A couple of times before, at least, I have discussed the fact that we are seeing an immigrant exodus from the United States. Though there are still quite a few Brazilian immigrants around where I live, for example, the numbers seem to be thinning noticeably. My wife and I know people who have been picked up by immigration authorities. Some have been deported, others have cases rolling through the immigration courts. American citizen children have been packed off with their families to their parents’ home countries where they rarely speak the local language well. They will adapt, of course, but you can be sure that many of them will be returning when they turn 18.
A recent study by an anti-immigration think tank suggests that tougher law enforcement is what has removed so many people from the United States. This makes sense. People don’t like to fear a knock in the middle of the night and generally don’t want the anxiety of driving without a license (because federally-backed ID requirements have made state driver licenses nearly impossible to obtain for undocumented residents). Some have been deported, but many more have left willingly.
The study mentioned above suggests it was law enforcement, not the failing economy, that pushed immigrants out. That may be, but I do know that in Brazil the economy is now improving and their currency is currently very strong in comparison to the dollar. Could it be that all the returning workers, some with fresh skills and many with a nest-egg, are re-invigorating their home country’s economy? I don’t know, but I do know that in tough economic times, the last thing an economy needs is a shrinking market and a diminished entrepreneurial work force.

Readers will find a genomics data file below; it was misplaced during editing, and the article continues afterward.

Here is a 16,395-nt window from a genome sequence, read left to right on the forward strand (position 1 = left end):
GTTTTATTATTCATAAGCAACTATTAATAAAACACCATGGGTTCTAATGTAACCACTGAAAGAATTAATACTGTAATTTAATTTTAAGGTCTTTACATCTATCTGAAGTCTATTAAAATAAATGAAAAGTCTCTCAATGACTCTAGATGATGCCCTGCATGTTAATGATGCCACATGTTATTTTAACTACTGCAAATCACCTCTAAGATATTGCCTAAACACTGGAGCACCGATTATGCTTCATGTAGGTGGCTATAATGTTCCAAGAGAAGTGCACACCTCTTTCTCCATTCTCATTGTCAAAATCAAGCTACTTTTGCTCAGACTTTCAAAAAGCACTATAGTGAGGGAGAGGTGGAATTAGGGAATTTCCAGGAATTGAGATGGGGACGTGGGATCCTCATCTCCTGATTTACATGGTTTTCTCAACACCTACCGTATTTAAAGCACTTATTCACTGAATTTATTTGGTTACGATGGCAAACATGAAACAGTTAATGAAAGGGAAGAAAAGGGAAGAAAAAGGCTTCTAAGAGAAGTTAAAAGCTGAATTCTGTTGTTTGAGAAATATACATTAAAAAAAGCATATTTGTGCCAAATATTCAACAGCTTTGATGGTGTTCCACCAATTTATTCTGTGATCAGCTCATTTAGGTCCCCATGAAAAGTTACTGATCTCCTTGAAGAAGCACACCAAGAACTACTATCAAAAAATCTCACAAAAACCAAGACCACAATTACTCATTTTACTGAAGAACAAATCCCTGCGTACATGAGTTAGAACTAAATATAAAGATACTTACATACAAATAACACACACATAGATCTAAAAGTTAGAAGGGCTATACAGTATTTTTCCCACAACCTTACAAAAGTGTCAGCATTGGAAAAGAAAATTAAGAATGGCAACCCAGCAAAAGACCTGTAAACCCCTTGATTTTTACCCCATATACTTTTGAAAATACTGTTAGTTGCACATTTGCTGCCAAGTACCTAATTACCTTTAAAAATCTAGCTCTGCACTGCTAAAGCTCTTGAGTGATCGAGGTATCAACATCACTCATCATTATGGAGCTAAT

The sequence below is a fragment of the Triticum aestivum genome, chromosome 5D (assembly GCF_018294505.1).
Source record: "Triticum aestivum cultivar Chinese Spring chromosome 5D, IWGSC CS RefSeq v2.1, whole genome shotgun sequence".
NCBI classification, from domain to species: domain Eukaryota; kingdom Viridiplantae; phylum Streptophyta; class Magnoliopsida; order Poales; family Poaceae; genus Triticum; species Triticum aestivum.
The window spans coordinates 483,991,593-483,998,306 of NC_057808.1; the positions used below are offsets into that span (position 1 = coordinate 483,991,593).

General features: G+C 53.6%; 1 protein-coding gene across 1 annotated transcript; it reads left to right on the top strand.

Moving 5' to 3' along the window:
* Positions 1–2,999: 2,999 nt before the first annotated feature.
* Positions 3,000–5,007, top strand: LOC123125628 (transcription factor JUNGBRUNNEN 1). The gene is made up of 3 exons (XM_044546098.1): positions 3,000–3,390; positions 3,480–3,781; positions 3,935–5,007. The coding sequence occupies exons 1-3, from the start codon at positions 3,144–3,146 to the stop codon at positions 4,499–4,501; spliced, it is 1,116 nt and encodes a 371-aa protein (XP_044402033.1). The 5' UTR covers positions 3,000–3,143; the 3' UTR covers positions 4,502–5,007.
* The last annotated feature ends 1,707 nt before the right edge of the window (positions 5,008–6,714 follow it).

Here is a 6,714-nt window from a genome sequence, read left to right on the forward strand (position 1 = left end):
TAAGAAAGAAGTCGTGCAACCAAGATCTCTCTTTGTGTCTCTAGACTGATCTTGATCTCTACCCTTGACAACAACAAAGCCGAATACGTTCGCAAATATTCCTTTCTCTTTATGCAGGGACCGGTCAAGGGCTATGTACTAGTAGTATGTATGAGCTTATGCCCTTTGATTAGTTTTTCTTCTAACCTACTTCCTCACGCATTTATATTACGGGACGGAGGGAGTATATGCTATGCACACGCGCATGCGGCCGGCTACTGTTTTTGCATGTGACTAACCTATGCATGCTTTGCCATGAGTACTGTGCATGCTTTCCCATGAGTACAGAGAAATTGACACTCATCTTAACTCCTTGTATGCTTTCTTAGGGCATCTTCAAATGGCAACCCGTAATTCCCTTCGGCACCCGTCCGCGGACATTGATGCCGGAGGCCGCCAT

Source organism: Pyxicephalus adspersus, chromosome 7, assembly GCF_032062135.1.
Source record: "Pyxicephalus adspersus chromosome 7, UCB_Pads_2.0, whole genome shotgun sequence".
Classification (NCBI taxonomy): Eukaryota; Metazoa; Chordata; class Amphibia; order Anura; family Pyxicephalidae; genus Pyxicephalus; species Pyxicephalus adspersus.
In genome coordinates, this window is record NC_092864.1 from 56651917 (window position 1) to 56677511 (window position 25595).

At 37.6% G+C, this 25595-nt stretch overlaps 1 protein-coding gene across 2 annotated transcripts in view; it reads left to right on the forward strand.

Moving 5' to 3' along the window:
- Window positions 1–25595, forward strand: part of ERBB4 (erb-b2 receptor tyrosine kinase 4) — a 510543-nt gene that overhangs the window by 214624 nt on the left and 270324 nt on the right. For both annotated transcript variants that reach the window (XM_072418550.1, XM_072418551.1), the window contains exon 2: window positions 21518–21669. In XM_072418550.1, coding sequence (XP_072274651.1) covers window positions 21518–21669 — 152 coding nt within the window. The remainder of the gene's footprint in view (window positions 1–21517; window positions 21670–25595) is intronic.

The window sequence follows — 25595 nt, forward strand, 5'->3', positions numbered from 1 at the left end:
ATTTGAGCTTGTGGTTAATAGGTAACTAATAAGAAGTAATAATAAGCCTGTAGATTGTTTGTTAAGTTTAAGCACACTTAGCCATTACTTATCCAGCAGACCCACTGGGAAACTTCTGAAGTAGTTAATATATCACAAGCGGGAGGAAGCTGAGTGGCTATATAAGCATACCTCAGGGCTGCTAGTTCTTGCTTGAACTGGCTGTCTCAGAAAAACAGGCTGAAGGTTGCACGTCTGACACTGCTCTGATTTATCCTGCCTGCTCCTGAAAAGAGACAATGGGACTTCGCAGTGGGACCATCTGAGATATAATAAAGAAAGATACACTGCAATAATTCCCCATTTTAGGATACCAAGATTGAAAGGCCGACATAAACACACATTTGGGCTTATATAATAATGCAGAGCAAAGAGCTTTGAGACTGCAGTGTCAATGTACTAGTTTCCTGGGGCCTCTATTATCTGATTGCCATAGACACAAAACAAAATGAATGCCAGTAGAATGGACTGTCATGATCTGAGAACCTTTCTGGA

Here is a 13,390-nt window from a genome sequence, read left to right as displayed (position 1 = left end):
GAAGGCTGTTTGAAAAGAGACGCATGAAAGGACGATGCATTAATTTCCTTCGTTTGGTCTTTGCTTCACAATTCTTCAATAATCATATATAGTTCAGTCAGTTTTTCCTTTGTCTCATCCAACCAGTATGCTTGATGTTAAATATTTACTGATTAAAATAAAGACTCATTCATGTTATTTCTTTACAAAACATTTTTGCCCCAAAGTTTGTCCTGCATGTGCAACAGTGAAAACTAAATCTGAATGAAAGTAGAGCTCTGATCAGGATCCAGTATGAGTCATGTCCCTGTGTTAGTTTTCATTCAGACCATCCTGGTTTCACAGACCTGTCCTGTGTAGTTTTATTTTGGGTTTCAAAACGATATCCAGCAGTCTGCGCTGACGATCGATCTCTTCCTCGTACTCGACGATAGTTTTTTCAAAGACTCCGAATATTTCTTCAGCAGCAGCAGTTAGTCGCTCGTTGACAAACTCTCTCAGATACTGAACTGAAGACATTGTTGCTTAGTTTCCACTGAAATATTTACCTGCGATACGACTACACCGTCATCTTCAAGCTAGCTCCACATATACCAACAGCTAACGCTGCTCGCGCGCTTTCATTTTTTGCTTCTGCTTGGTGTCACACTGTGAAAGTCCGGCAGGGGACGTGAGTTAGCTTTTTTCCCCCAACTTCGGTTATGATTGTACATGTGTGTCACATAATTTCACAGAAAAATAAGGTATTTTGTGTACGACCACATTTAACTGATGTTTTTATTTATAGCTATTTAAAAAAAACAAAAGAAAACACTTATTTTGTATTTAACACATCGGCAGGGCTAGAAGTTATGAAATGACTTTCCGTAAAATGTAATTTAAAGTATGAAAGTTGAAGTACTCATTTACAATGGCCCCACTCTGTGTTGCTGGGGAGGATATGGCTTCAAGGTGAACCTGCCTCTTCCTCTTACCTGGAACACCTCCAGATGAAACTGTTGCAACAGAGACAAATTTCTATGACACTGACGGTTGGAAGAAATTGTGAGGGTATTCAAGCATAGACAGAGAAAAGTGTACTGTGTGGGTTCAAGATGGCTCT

My prayer is that the Western world in general, and the United States in particular, develops ways to encourage legal immigration as well as economic and cultural exchange. Xenophobia, such as I have seen come from certain sectors of our society, is fear-based and ultimately ungodly. Hospitality is the only healthy way forward. As for me and my house, we will continue to attempt to serve the nations, especially but not exclusively Brazilians, who have found their way to this nation’s shores.